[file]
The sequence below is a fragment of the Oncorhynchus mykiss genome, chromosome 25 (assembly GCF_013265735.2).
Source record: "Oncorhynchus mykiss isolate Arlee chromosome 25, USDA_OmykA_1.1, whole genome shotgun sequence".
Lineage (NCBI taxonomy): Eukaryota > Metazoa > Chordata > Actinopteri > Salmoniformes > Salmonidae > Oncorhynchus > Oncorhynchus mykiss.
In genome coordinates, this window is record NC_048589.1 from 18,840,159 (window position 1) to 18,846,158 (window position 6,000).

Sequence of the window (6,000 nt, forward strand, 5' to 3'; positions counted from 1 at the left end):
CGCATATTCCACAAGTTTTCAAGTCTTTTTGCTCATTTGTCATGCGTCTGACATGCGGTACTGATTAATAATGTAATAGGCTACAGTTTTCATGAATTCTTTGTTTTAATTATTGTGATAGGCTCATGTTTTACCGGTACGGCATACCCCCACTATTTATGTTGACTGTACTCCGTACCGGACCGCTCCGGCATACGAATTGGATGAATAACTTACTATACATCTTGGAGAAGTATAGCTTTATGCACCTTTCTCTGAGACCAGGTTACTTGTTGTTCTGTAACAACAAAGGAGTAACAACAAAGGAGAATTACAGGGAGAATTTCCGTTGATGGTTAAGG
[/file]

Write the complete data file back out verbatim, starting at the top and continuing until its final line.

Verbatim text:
The sequence below is a fragment of the Oncorhynchus mykiss genome, chromosome 25 (assembly GCF_013265735.2).
Source record: "Oncorhynchus mykiss isolate Arlee chromosome 25, USDA_OmykA_1.1, whole genome shotgun sequence".
Lineage (NCBI taxonomy): Eukaryota > Metazoa > Chordata > Actinopteri > Salmoniformes > Salmonidae > Oncorhynchus > Oncorhynchus mykiss.
In genome coordinates, this window is record NC_048589.1 from 18,840,159 (window position 1) to 18,846,158 (window position 6,000).

Sequence of the window (6,000 nt, forward strand, 5' to 3'; positions counted from 1 at the left end):
CGCATATTCCACAAGTTTTCAAGTCTTTTTGCTCATTTGTCATGCGTCTGACATGCGGTACTGATTAATAATGTAATAGGCTACAGTTTTCATGAATTCTTTGTTTTAATTATTGTGATAGGCTCATGTTTTACCGGTACGGCATACCCCCACTATTTATGTTGACTGTACTCCGTACCGGACCGCTCCGGCATACGAATTGGATGAATAACTTACTATACATCTTGGAGAAGTATAGCTTTATGCACCTTTCTCTGAGACCAGGTTACTTGTTGTTCTGTAACAACAAAGGAGTAACAACAAAGGAGAATTACAGGGAGAATTTCCGTTGATGGTTAAGG